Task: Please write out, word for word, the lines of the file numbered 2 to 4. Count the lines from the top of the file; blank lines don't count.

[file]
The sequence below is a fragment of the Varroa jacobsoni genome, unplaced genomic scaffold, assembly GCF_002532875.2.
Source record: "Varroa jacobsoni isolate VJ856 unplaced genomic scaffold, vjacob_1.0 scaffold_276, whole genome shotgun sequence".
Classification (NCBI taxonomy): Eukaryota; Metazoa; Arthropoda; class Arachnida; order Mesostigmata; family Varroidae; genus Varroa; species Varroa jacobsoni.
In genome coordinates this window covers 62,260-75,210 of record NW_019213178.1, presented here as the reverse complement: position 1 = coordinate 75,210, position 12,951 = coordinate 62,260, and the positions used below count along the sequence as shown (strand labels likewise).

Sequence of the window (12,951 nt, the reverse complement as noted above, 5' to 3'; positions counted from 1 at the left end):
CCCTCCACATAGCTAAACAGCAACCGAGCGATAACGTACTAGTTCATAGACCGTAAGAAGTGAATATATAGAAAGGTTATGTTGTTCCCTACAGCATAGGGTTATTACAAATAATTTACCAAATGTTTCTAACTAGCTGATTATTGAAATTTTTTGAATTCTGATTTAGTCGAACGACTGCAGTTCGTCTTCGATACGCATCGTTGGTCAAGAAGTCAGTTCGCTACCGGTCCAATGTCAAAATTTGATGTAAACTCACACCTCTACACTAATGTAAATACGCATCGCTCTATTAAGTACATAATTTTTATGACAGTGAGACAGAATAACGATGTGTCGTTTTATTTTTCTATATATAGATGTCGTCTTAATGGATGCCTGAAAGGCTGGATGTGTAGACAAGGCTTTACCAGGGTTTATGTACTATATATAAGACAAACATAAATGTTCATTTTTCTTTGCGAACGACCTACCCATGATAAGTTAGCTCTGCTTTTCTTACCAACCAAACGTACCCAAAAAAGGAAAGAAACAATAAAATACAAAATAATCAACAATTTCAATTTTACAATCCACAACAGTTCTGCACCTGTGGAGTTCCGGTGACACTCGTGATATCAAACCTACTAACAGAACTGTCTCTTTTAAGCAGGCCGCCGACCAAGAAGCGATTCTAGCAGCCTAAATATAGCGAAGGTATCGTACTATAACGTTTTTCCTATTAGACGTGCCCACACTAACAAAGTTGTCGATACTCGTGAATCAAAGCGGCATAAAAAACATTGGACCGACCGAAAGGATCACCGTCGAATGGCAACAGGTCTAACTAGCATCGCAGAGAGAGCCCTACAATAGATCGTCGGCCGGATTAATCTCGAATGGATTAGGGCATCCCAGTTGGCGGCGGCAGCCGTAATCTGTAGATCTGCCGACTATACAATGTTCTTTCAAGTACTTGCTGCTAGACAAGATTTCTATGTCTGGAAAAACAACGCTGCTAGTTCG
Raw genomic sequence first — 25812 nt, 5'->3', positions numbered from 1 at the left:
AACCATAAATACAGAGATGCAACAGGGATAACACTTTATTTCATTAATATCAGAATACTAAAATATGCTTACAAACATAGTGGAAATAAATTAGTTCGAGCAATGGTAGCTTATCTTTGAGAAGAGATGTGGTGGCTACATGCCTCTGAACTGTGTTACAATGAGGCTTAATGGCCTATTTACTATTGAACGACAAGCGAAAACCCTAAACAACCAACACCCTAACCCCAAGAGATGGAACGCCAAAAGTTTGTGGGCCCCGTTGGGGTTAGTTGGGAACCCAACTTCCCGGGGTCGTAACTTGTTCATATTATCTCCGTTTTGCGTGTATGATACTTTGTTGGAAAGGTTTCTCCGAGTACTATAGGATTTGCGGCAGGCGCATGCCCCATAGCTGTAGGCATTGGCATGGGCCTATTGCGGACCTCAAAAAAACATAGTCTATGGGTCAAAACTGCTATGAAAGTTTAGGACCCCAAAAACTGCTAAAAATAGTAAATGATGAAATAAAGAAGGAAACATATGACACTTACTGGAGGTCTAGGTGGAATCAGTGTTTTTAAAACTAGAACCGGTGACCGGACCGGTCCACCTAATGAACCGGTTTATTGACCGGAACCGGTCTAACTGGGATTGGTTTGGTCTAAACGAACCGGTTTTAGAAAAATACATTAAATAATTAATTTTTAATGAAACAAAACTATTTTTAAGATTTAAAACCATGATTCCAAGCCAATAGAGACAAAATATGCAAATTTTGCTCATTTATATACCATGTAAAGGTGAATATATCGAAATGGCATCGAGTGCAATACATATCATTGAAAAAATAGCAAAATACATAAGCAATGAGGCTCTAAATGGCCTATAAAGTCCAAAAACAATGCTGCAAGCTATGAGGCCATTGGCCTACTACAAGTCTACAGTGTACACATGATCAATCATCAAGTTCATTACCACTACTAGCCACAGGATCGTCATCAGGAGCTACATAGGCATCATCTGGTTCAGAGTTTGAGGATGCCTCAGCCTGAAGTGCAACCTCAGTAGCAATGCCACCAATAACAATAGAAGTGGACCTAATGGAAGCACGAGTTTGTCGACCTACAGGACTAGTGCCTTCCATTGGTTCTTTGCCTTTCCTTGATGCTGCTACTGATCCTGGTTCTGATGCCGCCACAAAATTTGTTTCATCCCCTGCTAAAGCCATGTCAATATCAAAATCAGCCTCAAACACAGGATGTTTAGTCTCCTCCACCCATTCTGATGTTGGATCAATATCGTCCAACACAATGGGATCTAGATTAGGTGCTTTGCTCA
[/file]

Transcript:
Source record: "Varroa jacobsoni isolate VJ856 unplaced genomic scaffold, vjacob_1.0 scaffold_276, whole genome shotgun sequence".
Classification (NCBI taxonomy): Eukaryota; Metazoa; Arthropoda; class Arachnida; order Mesostigmata; family Varroidae; genus Varroa; species Varroa jacobsoni.
In genome coordinates this window covers 62,260-75,210 of record NW_019213178.1, presented here as the reverse complement: position 1 = coordinate 75,210, position 12,951 = coordinate 62,260, and the positions used below count along the sequence as shown (strand labels likewise).